And no comics writer or artist has been called before a tribunal to explain and justify his work, as Hergé was after the war, when the authorities of a newly-liberated Belgium questioned his book The Shooting Star. Drawn in Nazi-occupied Belgium for a Nazi-sympathetic newspaper, the book happened to give all the good roles to the pro-Axis and neutral states, while making America into a villain.
For good and bad, Hergé blazed a trail – his comics were not only 'adult', they were the product of adult choices, reflected adult concerns, were read by adults and ultimately judged by adults. Can that be said about any other comic works or creators?
Artistically, Tintin was the first comic ever to offer its reader a fully self-contained, totally coherent fantasy universe. Long before the intricate universes of Marvel Comics and its rivals, Hergé had built a rich and complex world centred around a simple hero, a teenage reporter – not unlike Clark Kent – flanked by his faithful pet and which included a gallery of wonderful supporting characters. The humanity of Haddock, the eccentricities of Calculus, the goofiness of the Thompsons, the mercurial nature of the Castafiore and the obnoxiousness of Jolyon Wagg become more familiar to us than the antics of our own relatives. The Tintin Family forms a Human Comedy that rivals that of Balzac.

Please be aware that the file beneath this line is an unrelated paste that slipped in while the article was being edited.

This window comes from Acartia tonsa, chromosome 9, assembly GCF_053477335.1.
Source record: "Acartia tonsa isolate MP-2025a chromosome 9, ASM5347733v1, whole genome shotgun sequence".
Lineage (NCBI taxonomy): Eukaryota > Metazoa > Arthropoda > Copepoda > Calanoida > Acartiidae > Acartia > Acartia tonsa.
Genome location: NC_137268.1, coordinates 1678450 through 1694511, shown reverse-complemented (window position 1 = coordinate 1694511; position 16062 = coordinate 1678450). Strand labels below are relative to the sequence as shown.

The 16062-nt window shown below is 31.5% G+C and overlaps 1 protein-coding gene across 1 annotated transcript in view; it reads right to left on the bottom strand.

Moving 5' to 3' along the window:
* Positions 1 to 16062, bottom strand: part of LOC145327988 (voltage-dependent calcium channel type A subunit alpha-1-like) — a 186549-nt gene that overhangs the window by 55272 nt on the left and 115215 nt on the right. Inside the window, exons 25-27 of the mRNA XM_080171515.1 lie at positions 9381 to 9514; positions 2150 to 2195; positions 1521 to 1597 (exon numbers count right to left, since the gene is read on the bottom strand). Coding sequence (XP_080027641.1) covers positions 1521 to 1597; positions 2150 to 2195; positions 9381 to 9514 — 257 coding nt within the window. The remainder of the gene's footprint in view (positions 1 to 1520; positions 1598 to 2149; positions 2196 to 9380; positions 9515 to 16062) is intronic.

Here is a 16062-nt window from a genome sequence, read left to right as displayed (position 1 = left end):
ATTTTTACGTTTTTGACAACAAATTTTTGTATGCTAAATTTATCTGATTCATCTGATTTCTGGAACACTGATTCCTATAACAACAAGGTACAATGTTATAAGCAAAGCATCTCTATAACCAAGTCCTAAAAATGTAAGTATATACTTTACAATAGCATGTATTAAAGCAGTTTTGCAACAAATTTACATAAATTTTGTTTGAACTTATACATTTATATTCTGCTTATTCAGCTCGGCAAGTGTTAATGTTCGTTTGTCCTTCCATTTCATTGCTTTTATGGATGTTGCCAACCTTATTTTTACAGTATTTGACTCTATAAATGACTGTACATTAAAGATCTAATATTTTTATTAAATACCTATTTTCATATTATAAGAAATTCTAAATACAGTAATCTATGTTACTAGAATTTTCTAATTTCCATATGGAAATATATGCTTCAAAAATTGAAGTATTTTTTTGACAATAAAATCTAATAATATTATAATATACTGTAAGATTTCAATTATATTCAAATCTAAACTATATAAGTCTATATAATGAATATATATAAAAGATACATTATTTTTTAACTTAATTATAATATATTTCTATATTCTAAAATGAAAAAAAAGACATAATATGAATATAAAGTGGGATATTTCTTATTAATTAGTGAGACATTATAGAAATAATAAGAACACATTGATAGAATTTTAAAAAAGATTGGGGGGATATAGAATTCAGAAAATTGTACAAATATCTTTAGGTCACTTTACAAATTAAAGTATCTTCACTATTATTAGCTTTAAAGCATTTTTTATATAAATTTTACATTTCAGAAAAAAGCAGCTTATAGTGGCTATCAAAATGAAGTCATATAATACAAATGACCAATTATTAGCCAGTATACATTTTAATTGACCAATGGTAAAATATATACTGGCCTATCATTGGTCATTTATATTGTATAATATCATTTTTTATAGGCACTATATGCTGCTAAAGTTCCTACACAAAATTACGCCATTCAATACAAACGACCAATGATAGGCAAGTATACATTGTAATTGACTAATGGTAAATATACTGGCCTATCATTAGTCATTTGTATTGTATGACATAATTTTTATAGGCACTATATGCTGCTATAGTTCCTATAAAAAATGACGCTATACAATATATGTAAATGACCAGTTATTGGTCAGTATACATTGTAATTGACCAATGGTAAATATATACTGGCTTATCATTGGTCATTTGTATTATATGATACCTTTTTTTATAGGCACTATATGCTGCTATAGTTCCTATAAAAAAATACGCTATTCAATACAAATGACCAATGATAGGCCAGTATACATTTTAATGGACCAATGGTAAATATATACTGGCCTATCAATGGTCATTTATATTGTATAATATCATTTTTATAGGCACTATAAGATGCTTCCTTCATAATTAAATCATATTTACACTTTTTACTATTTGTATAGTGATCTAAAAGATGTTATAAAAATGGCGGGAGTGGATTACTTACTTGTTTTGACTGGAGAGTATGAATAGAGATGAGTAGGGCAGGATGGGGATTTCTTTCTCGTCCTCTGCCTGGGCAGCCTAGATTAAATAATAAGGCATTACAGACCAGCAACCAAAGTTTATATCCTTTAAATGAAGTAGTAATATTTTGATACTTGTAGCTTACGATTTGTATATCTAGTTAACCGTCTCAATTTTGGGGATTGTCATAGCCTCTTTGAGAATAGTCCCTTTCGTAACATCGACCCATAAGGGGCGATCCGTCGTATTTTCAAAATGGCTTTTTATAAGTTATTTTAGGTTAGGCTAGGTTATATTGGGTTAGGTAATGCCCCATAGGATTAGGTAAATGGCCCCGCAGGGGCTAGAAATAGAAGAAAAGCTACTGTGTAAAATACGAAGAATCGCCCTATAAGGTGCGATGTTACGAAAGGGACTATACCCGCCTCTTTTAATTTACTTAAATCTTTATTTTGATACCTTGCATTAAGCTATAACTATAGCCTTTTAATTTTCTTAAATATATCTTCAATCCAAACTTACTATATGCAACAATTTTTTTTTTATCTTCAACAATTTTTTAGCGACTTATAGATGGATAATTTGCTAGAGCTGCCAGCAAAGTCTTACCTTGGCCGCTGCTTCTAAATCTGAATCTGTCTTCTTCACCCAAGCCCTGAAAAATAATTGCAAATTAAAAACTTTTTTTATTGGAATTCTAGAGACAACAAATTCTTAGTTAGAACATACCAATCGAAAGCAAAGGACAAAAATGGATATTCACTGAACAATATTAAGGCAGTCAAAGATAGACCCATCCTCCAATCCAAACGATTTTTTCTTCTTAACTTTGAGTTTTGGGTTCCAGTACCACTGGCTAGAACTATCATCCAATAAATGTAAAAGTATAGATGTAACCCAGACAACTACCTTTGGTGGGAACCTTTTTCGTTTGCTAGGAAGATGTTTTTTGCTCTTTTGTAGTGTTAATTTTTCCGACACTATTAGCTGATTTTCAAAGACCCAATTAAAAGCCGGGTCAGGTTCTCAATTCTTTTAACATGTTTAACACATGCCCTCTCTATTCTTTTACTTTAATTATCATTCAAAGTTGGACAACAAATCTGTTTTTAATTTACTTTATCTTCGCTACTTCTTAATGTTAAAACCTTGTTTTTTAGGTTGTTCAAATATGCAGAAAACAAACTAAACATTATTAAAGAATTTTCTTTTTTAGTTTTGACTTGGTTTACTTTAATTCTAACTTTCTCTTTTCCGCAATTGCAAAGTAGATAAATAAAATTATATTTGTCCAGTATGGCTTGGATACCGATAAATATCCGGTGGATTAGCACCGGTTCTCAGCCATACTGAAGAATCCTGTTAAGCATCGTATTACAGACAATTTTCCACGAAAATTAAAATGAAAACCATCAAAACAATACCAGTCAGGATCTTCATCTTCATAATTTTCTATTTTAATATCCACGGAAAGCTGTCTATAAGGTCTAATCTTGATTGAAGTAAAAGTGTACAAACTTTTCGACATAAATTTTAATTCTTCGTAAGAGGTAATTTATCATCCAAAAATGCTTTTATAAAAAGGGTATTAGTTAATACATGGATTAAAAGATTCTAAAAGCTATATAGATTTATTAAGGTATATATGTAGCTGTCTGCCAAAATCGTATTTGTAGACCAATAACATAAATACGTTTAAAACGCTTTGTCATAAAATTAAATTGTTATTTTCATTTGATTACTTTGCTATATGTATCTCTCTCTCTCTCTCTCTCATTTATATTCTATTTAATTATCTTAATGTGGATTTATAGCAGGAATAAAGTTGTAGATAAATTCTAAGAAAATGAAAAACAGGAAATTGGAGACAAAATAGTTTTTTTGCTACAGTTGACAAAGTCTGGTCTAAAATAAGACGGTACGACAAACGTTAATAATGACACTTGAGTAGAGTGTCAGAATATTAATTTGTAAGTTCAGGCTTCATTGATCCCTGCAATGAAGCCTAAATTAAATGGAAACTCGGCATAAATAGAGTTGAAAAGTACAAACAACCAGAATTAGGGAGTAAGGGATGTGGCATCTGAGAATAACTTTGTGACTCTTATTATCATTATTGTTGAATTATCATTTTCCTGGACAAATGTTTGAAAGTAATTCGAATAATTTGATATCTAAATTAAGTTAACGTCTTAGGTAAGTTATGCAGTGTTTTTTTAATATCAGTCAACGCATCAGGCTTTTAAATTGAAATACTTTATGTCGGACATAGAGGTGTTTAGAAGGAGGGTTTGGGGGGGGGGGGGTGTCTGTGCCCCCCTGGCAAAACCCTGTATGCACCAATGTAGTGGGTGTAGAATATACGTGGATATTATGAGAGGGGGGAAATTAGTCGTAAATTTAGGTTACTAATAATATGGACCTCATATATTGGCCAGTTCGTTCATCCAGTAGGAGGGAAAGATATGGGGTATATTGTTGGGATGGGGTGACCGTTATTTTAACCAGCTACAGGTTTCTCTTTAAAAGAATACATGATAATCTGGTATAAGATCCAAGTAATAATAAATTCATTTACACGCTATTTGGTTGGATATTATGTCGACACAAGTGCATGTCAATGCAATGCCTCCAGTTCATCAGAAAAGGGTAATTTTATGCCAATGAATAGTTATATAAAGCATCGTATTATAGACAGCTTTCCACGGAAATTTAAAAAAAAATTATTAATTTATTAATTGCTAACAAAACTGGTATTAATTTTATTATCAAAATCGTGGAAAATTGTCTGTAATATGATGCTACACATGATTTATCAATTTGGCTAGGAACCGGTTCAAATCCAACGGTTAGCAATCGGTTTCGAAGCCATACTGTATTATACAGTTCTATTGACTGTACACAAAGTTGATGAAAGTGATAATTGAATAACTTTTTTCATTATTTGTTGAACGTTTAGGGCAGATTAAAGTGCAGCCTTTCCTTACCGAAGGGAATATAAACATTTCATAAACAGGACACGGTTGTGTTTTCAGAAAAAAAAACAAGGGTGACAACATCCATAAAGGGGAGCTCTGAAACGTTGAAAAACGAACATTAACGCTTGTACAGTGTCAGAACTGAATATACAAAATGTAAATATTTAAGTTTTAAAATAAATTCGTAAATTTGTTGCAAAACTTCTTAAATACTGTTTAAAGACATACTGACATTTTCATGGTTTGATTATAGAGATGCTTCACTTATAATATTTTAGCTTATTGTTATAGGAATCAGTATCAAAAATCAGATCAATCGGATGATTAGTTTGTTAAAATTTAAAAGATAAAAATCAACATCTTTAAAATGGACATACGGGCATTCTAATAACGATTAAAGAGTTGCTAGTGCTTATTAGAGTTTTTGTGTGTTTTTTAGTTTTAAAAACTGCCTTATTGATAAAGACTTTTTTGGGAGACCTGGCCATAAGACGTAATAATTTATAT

The Tintin Universe is also comprised of a veritable atlas of imaginary countries, from Syldavia in the Balkans, to San Theodoros in South America and Khemed in the Middle East. They become shadow versions of Hitler's Germany, Nicaragua or Saudi Arabia, according to the changing needs of the times. As the twentieth century changes, so do the Tintin books.